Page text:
• NYS Executive Order calling for a drilling moratorium by former Governor Paterson has been affirmed by Governor Cuomo.
• Yates County resolution unanimously passed calls for similar protection treatment of their watershed as that in NYC and Syracuse watersheds.
• The Town of Jerusalem (Yates) enacted a moratorium ordinance for their entire township. The one-year moratorium begins when the Supplemental Generic Environmental Impact Statement (SGEIS) relating to the extraction of natural gas by the process of high-volume hydraulic fracturing now under review by the New York State Department of Environmental Conservation is finalized.
• The Town of Milo is drawing up a moratorium statement for board action.
• Dewitt, Tully, Marcellus and Skaneateles have enacted moratoria laws.
• Highland, (Sullivan Co) is developing a moratorium statement.
• Buffalo has banned hydrofrack drilling and wastewater disposal in their city.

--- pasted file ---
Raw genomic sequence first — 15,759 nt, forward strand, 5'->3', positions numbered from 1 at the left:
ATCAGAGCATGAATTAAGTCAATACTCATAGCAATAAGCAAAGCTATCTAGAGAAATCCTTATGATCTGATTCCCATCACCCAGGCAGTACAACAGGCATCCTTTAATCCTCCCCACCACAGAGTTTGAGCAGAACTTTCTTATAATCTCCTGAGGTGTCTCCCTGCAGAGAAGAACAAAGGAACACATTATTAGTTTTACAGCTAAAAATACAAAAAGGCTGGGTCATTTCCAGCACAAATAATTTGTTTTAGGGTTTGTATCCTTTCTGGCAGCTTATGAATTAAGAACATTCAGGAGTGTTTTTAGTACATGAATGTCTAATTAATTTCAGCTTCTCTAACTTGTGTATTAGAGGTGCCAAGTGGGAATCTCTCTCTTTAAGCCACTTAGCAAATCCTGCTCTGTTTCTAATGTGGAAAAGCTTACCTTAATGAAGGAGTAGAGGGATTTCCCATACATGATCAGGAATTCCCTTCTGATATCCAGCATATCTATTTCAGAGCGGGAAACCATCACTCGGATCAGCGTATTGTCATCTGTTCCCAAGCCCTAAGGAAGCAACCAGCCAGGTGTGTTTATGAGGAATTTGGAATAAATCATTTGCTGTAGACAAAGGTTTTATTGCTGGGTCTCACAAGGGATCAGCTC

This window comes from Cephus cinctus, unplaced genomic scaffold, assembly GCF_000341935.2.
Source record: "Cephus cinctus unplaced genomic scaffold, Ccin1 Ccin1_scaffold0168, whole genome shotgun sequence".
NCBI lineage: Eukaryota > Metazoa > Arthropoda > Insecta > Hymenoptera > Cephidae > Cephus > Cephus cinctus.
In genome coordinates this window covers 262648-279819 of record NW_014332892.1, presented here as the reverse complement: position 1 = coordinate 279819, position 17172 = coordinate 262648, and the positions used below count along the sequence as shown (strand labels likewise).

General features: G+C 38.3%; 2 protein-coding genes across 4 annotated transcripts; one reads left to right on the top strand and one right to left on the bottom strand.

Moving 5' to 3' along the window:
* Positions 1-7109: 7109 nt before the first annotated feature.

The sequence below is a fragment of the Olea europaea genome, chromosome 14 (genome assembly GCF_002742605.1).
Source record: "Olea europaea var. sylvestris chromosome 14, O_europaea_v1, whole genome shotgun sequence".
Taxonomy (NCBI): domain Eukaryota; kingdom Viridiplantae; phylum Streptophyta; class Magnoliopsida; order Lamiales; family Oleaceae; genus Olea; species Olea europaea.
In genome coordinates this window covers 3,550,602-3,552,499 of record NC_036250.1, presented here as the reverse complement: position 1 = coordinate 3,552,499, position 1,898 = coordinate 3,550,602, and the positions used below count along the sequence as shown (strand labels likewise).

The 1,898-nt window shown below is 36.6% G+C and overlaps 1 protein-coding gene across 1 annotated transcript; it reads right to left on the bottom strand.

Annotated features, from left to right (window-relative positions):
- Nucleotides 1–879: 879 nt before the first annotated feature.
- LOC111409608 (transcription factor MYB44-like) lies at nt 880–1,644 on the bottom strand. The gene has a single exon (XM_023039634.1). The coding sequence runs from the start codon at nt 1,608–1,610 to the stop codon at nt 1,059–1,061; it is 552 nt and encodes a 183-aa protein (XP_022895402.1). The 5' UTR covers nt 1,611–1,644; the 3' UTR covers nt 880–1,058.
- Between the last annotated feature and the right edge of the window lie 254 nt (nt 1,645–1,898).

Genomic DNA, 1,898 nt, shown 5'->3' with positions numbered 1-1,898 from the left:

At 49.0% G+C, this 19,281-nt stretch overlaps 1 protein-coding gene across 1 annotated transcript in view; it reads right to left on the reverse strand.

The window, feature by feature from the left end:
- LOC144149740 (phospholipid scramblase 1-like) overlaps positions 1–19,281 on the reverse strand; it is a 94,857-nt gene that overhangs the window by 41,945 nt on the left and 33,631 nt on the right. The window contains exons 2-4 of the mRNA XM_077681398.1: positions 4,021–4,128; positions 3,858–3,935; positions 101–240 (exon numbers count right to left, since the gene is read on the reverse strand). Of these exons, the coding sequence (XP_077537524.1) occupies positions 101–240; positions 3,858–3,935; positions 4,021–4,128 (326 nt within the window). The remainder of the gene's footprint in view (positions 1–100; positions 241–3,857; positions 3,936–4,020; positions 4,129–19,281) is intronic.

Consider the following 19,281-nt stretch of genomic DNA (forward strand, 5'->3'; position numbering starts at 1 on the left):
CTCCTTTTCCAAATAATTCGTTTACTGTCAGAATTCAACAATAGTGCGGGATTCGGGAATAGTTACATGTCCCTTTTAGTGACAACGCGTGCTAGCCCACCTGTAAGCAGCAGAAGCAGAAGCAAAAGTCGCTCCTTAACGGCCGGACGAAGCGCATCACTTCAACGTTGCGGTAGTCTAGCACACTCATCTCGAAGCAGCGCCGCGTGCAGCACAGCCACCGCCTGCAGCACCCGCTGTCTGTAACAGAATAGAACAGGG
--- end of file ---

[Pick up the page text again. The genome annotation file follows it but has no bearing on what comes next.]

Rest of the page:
• Sullivan County is the first county in New York State to enact a moratorium.
• Lumberland (Sullivan Co) is considering a moratorium statement.
• Town of Ulysses is establishing “industrial zones” attempting to restrict the negative impact of drilling in their water supply.
• Tompkins County has enacted a ban on fracking on county land.
• Broome County: Ban on hydrofracking on county lands. Waste restrictions for fracking cuttings and flow back water established.
• Ontario, Sullivan and Onondaga Counties have enacted bans on fracking on county owned land.
• Ulster County has banned hydrofrack drilling on county owned lands.
• Gorham in Ontario County enacted a moratorium ordinance.
• The towns that ring Cooperstown’s reservoir, Otsego Lake — Middlefield, Otsego, Butternuts, and Cherry Valley — are moving to ban or restrict natural gas drilling and high-volume hydraulic fracturing.
• Springfield has adopted local laws prohibiting heavy industry, including gas drilling.
• The Medical Society of the State of New York has gone on record supporting a moratorium on gas drilling using high volume hydraulic fracturing.